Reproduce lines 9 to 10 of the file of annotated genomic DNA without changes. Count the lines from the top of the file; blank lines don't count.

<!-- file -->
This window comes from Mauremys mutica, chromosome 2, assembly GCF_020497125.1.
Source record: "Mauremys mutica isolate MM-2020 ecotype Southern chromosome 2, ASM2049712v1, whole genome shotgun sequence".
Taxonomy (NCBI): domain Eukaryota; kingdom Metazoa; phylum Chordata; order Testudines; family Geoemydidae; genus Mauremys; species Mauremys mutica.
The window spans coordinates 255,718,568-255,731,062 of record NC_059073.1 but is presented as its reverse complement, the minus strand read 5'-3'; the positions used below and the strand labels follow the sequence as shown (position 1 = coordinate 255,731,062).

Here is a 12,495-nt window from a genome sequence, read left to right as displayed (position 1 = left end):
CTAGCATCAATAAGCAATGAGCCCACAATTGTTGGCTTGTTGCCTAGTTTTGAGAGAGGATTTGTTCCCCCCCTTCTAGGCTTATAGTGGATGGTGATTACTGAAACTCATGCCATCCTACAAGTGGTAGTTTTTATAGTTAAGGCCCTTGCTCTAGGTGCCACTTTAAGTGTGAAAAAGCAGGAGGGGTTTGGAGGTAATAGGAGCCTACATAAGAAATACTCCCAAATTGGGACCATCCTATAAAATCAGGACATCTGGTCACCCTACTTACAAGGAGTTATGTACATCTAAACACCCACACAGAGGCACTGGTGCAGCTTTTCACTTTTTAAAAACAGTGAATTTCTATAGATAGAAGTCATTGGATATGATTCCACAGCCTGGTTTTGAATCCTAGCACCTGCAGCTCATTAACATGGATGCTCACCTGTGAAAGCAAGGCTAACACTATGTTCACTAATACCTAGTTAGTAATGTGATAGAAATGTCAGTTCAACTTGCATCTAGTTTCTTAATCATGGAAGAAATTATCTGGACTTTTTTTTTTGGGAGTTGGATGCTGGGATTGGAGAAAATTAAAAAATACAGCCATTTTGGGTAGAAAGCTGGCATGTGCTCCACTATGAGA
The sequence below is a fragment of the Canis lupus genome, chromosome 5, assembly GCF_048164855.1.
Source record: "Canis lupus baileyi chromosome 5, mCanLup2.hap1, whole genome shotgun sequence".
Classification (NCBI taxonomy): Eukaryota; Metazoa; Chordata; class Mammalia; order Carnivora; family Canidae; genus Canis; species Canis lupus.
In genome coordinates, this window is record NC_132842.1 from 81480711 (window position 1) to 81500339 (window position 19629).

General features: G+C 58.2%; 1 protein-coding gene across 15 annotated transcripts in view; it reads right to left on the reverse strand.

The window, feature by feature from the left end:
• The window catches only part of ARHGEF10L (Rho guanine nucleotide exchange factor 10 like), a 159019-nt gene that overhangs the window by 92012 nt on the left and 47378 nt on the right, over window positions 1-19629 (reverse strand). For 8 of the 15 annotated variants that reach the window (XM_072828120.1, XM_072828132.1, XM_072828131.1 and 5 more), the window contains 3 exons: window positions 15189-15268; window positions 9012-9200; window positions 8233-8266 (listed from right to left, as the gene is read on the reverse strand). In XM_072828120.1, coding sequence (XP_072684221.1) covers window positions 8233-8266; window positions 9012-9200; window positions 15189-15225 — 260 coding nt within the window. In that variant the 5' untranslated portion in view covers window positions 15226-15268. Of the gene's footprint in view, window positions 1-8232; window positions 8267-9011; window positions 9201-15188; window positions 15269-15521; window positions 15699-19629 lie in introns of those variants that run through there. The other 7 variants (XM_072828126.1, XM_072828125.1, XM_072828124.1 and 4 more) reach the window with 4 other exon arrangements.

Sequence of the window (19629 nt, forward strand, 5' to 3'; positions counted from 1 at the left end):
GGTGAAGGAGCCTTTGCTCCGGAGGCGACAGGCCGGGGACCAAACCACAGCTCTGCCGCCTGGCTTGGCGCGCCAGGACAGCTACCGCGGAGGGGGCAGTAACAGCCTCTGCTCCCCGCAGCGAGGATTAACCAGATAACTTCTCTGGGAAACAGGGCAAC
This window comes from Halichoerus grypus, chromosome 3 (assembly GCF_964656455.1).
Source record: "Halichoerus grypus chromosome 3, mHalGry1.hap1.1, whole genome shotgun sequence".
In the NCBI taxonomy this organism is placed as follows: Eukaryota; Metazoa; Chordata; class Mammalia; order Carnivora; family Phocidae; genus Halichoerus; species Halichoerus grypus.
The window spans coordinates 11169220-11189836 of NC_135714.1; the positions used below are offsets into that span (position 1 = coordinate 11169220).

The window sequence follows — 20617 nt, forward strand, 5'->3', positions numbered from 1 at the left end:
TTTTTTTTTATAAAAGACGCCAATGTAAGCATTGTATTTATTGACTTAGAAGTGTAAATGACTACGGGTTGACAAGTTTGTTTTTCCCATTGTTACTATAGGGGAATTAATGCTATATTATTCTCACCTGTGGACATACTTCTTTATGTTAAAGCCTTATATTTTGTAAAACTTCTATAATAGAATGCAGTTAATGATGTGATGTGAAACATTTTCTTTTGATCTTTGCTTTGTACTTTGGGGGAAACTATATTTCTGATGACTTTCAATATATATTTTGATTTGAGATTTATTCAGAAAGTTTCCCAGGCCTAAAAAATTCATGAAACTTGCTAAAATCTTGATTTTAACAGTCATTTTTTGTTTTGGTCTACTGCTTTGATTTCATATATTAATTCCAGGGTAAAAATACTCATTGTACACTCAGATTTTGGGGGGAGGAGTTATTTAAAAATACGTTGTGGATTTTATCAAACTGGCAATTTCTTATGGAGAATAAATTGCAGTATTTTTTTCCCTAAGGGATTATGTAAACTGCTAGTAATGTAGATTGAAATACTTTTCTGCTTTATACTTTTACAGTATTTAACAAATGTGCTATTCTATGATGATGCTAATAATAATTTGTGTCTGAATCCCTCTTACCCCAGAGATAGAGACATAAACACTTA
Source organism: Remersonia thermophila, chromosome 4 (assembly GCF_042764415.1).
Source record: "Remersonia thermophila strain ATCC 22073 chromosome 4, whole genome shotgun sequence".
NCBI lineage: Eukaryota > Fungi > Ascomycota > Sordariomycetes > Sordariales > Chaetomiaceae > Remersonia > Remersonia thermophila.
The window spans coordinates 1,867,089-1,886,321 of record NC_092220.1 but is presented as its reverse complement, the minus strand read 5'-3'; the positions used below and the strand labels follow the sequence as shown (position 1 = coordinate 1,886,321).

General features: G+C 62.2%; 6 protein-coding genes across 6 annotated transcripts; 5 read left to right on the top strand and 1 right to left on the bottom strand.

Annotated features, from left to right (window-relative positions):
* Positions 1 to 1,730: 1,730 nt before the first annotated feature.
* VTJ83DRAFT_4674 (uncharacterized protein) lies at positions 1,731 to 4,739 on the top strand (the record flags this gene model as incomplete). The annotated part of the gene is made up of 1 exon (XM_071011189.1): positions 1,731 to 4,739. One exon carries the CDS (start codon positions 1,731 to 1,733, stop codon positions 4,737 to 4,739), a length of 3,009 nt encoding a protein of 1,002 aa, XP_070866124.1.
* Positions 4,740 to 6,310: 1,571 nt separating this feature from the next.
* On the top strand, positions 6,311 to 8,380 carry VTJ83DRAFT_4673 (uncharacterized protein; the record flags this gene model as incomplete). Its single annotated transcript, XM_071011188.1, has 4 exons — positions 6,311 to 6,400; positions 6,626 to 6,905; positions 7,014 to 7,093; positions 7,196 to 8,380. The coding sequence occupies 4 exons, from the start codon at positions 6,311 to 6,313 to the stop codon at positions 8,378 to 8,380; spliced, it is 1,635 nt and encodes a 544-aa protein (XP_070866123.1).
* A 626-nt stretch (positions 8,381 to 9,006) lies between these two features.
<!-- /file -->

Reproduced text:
Classification (NCBI taxonomy): Eukaryota; Metazoa; Chordata; class Mammalia; order Carnivora; family Canidae; genus Canis; species Canis lupus.
In genome coordinates, this window is record NC_132842.1 from 81480711 (window position 1) to 81500339 (window position 19629).